Mounds Eagles football
|6 - 4||4 - 1||2 - 3||.600||212||220|
|2013-09-06||@||Liberty||W||32 - 8|
|2013-09-13||vs||Gore||W||36 - 6|
|2013-09-20||@||Yale||W||7 - 6|
|2013-09-27||vs||Okemah||L||14 - 42|
|2013-10-04||@||Stroud||L||14 - 42|
|2013-10-11||vs||Wellston||W||22 - 0|
|2013-10-17||vs||Barnsdall||W||33 - 0|
|2013-10-25||@||Meeker||L||7 - 49|
|2013-11-01||vs||Holdenville||W||27 - 26|
|2013-11-08||@||Haskell||L||20 - 41|
|Player Name||Number||Year||Height||Weight||Position (main)|
|There are no players associated with this team.|
Mounds football News
NewsOK articles about Mounds football, or articles mentioning current or former Mounds football players.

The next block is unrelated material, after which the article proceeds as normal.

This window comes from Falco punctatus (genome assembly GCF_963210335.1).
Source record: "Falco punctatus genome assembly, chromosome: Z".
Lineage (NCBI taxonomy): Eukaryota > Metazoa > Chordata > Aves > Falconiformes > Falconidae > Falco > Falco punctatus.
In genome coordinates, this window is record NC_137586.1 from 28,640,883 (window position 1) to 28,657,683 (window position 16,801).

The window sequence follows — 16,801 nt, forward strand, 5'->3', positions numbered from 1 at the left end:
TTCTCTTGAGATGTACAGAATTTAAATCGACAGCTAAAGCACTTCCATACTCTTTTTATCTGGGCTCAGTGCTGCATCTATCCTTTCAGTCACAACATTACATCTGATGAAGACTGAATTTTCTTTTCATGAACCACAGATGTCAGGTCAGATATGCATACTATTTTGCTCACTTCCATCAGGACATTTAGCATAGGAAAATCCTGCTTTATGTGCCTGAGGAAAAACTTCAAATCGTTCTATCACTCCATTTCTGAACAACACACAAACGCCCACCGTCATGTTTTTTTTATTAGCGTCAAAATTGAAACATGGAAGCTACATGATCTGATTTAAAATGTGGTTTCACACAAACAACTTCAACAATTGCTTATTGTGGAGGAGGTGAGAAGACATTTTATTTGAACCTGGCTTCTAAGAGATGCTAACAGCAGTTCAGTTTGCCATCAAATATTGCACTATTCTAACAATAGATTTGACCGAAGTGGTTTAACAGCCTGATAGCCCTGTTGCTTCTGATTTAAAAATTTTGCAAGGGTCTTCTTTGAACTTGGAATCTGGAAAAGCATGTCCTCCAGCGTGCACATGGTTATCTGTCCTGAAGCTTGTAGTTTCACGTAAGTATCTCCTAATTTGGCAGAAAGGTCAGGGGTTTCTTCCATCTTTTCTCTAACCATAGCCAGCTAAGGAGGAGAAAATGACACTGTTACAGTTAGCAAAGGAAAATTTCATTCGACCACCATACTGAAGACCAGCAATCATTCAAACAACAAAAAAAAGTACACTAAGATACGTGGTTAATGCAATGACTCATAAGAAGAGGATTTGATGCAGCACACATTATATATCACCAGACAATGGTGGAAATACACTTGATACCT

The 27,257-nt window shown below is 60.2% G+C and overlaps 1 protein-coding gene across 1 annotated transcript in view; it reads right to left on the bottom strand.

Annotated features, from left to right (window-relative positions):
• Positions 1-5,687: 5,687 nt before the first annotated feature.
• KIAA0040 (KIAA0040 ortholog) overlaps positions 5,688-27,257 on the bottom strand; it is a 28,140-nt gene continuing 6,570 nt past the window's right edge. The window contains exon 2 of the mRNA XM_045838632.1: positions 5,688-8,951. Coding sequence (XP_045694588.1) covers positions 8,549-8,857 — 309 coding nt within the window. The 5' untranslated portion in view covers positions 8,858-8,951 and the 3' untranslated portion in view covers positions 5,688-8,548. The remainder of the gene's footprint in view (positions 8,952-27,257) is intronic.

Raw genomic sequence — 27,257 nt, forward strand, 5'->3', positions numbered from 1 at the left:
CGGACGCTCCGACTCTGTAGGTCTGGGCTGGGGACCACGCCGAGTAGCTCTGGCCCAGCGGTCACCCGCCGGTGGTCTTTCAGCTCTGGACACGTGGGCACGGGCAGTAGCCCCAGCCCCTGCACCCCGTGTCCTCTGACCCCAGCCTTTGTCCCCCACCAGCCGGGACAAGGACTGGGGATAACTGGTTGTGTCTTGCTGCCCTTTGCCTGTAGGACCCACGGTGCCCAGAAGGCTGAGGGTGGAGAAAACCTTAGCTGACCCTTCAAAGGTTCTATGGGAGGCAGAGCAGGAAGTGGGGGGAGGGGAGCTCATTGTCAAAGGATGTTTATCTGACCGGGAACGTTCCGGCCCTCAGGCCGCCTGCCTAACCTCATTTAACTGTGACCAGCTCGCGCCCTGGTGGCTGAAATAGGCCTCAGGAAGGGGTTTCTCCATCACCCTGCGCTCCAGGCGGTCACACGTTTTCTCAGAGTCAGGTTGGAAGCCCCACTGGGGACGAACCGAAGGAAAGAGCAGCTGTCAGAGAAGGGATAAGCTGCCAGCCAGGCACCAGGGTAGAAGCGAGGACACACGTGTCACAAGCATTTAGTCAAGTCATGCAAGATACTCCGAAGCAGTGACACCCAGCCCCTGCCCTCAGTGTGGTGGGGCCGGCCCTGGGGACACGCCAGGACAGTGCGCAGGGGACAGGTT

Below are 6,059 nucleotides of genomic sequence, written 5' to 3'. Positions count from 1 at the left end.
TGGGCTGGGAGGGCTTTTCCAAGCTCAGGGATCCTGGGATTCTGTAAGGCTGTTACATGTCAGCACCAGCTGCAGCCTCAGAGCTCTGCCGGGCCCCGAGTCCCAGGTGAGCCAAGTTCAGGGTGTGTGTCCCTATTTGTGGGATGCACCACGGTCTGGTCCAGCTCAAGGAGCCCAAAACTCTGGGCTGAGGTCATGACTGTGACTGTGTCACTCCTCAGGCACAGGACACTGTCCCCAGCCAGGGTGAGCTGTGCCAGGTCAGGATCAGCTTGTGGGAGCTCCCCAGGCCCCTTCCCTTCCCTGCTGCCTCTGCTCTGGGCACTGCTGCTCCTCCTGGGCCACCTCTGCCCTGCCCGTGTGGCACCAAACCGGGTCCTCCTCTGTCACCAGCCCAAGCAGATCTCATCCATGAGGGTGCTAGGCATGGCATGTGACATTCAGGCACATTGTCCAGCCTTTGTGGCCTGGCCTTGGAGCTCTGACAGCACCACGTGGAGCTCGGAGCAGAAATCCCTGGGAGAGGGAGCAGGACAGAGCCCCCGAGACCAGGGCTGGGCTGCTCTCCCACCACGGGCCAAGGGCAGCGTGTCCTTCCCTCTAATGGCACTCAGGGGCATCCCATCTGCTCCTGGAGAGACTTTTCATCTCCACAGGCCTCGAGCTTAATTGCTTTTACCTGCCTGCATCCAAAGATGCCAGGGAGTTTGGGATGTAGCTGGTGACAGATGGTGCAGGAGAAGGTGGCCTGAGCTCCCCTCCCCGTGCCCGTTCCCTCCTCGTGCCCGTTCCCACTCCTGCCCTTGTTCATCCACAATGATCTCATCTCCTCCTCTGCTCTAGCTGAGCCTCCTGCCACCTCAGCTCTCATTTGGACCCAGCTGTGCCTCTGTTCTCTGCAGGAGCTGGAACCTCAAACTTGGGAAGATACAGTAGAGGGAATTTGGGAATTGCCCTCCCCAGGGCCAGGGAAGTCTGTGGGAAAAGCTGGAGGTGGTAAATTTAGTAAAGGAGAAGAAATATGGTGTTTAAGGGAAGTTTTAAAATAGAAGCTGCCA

Mounds High School Varsity Boys Football
Texas sports at midnight CDT.Diana Heidgerd is on the desk after 5 a.m. CDT and reachable at 972-991-2100 or, in Texas, 800-442-7189. For access to AP Exchange and other technical issues, contact AP Customer Support at firstname.lastname@example.org or 877-836-9477. If you have stories of regional or statewide interest, please email them to email@example.com. If you have photos of regional or statewide...
BC-Texas Sports Digest